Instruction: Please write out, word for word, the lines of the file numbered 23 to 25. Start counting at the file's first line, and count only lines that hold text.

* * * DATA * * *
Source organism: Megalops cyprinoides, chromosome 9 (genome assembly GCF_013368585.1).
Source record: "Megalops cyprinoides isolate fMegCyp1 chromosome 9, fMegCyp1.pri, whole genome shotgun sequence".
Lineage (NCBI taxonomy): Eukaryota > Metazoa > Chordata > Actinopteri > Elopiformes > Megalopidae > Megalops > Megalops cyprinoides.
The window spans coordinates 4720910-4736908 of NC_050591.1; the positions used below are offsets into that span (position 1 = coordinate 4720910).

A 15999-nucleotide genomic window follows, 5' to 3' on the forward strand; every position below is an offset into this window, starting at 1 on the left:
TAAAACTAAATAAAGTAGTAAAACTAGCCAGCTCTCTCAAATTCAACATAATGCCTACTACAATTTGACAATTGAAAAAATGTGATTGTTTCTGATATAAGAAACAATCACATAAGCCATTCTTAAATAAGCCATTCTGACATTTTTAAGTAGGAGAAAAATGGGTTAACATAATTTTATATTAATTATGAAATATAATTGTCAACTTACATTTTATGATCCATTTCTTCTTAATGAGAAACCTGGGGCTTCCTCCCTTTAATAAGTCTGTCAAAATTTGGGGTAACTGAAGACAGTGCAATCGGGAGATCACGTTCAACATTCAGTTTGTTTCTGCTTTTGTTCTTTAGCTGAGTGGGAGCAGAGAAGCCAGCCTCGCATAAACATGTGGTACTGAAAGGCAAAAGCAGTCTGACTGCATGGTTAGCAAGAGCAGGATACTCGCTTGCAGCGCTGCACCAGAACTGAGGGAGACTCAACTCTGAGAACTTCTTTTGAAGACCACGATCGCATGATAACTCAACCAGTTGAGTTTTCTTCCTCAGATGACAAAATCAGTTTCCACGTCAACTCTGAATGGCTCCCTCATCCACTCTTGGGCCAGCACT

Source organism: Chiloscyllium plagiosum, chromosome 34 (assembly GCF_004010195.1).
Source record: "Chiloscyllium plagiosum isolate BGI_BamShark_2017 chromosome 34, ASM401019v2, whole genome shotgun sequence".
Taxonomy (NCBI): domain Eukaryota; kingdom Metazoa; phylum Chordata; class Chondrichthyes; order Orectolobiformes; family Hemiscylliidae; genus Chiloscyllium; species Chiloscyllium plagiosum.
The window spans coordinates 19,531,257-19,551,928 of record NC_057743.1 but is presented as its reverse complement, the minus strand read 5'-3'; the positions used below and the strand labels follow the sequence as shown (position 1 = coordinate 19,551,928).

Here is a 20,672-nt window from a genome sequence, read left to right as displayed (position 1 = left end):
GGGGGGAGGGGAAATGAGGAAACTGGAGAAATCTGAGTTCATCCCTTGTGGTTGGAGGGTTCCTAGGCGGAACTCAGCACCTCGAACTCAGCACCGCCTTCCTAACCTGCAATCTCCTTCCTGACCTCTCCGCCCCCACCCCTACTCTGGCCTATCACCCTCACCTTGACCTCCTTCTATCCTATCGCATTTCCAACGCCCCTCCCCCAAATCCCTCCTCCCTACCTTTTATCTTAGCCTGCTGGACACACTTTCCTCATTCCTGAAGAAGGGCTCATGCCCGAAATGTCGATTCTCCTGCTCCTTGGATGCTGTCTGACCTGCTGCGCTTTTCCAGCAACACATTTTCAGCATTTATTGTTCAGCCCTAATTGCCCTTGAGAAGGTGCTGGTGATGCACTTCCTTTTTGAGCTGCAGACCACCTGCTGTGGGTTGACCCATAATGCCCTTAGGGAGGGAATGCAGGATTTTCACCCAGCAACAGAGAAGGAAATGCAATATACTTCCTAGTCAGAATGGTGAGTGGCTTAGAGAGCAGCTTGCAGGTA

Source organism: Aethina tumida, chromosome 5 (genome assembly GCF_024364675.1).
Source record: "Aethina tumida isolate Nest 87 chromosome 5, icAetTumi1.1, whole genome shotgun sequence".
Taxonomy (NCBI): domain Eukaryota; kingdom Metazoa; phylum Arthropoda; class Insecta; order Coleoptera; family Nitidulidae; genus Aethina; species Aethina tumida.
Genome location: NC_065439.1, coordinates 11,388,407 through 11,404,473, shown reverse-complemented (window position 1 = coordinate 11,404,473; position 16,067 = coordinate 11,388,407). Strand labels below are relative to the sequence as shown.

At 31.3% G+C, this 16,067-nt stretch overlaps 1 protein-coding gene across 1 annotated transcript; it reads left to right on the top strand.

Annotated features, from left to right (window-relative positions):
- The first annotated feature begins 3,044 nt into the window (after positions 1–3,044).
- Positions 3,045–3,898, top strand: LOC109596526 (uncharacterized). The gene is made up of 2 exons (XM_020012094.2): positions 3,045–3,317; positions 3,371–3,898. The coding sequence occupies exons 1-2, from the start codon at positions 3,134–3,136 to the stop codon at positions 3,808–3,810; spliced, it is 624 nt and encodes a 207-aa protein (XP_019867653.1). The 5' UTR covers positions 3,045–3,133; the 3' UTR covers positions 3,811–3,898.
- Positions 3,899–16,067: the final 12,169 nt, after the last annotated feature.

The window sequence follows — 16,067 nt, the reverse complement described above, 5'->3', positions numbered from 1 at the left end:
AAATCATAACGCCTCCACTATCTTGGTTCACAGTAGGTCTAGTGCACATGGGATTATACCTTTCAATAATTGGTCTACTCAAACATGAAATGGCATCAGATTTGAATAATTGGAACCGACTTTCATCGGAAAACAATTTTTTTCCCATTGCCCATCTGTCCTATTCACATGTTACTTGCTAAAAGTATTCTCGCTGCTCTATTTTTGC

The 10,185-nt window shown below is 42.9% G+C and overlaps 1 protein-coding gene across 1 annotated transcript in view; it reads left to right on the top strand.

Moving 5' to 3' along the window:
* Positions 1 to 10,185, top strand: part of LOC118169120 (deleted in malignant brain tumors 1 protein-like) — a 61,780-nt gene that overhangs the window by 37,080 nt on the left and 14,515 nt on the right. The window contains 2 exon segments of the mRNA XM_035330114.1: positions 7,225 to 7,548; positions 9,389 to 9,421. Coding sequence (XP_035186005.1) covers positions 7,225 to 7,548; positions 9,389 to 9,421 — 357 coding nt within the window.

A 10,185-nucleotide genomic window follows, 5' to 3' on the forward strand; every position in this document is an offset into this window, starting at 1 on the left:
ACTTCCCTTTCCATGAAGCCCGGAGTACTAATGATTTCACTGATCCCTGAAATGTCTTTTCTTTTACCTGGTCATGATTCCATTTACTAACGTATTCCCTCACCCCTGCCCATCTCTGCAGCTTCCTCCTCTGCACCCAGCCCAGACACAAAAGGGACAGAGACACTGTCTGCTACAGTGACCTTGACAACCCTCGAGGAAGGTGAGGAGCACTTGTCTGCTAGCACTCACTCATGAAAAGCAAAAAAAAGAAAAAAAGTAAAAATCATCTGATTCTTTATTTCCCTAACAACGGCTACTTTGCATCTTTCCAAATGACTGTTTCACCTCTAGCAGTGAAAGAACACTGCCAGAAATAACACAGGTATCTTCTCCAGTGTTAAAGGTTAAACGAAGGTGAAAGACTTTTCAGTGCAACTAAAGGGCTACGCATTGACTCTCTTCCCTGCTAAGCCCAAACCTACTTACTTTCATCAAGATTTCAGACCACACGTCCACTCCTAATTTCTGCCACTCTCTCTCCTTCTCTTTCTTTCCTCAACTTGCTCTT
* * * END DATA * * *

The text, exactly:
AAATCATAACGCCTCCACTATCTTGGTTCACAGTAGGTCTAGTGCACATGGGATTATACCTTTCAATAATTGGTCTACTCAAACATGAAATGGCATCAGATTTGAATAATTGGAACCGACTTTCATCGGAAAACAATTTTTTTCCCATTGCCCATCTGTCCTATTCACATGTTACTTGCTAAAAGTATTCTCGCTGCTCTATTTTTGC

The 10,185-nt window shown below is 42.9% G+C and overlaps 1 protein-coding gene across 1 annotated transcript in view; it reads left to right on the top strand.

Moving 5' to 3' along the window: